“Going out to the movies figures majorly in “Roma.” At one point, we’re startled to see a Mexican outer-space film, with primitive special effects and two floating astronauts in conversation, that looks like it could have been a study for “Gravity,” the 2013 sci-fi landmark that was Cuarón’s last film before this one. “Roma” is the sort of movie an ambitious director summons the power to make after a smash hit like “Gravity”: searingly personal, without movie stars, more “Amarcord” than space opera. Yet “Roma” too, in a different way, carries shades of a God’s-eye view. On some level, Cuarón, in “Roma,” floats above the action he’s showing us. He’s become the filmmaker as neorealist deity.”

Eric Kohn from Indiewire writes about Cuarón’s experimental approach to the story…

“Thanks to Cuarón’s own remarkable 65mm cinematography, it feels as if the filmmaker is writing his memoirs with moving images, yielding a hypnotic effect closer in style to the muted aesthetic of Argentine auteur Lucrecia Martel, or Chantal Akerman’s “Jeanne Dielman.” Cuarón’s “Roma” is by far the most experimental storytelling in a career filled with audacious (and frequently excessive) gimmicks. Here, he tables the showiness of “Children of Men” and “Gravity” in favor of ongoing restraint, creating a fresh kind of intimacy. Like a grand showman working overtime to tone things down, he lures viewers into an apparently straightforward scene, only to catch them off guard with new information.”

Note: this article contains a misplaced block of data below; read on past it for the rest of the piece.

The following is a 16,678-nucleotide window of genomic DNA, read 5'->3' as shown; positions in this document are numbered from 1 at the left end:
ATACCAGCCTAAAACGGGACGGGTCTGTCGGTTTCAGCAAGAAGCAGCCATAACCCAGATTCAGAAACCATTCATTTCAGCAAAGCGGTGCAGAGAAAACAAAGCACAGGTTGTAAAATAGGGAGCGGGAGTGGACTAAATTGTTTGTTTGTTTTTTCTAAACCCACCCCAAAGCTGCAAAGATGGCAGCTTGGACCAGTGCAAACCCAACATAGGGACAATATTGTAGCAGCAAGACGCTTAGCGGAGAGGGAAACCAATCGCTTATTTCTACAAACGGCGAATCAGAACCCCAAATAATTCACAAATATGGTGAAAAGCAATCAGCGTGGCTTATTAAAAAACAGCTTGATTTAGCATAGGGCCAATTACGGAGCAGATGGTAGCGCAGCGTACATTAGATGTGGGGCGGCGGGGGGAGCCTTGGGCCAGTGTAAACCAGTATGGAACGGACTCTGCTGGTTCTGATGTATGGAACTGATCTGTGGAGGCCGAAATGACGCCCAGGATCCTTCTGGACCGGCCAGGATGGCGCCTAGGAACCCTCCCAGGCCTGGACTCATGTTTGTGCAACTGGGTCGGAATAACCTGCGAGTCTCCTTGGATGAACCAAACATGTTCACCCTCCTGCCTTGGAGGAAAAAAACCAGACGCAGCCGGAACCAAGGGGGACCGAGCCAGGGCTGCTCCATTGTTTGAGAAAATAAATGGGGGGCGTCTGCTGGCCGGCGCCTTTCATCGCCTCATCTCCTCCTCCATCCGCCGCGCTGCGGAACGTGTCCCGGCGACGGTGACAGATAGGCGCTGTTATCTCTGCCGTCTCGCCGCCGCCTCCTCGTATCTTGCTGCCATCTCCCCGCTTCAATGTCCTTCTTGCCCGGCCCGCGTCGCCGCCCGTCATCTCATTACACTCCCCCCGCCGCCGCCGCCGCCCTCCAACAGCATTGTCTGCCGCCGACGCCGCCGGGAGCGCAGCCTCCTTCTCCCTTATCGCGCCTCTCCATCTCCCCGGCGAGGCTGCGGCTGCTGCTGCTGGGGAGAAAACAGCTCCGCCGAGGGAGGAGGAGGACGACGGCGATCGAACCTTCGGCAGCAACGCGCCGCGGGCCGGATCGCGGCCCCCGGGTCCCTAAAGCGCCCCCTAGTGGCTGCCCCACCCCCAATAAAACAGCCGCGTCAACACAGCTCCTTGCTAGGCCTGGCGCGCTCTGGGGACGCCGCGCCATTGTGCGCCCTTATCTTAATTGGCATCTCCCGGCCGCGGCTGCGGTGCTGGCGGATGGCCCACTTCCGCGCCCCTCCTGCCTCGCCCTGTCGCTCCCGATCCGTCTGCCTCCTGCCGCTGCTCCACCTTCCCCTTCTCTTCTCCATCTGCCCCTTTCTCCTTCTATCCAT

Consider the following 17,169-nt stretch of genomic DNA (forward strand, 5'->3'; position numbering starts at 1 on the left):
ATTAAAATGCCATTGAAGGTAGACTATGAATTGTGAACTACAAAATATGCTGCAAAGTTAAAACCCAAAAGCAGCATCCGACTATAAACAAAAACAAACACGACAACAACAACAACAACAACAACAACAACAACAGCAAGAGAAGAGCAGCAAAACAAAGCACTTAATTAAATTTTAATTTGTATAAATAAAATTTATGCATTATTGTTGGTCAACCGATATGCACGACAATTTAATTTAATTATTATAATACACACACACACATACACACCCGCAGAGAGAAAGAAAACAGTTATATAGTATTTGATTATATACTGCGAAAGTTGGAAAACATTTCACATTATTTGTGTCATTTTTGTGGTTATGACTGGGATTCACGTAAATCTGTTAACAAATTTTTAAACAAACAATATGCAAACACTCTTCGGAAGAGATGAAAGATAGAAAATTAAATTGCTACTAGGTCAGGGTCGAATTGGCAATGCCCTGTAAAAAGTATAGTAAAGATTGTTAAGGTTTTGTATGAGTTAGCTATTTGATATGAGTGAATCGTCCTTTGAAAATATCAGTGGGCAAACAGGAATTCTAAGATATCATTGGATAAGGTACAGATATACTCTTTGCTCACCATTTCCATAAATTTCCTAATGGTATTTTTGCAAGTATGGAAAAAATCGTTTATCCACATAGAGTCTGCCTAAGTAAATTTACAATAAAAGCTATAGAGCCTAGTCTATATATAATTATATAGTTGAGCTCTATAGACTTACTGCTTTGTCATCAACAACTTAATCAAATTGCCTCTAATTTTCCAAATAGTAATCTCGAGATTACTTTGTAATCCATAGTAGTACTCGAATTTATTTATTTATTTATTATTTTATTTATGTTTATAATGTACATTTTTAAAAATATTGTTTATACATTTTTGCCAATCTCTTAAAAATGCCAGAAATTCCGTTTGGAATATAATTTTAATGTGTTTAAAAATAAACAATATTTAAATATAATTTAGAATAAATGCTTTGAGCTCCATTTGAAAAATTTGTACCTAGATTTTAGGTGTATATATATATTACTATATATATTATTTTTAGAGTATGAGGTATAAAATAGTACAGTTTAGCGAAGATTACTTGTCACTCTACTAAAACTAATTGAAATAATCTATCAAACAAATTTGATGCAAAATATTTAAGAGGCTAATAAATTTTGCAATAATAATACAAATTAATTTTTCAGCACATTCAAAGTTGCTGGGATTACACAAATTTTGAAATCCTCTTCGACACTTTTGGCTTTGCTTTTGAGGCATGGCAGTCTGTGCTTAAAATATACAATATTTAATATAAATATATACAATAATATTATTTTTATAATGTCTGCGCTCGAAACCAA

Todd McCarthy from The Hollywood Reporter writes more about Cuarón stepping in as cinematographer over longtime collaborator Emmanuel Lubezki….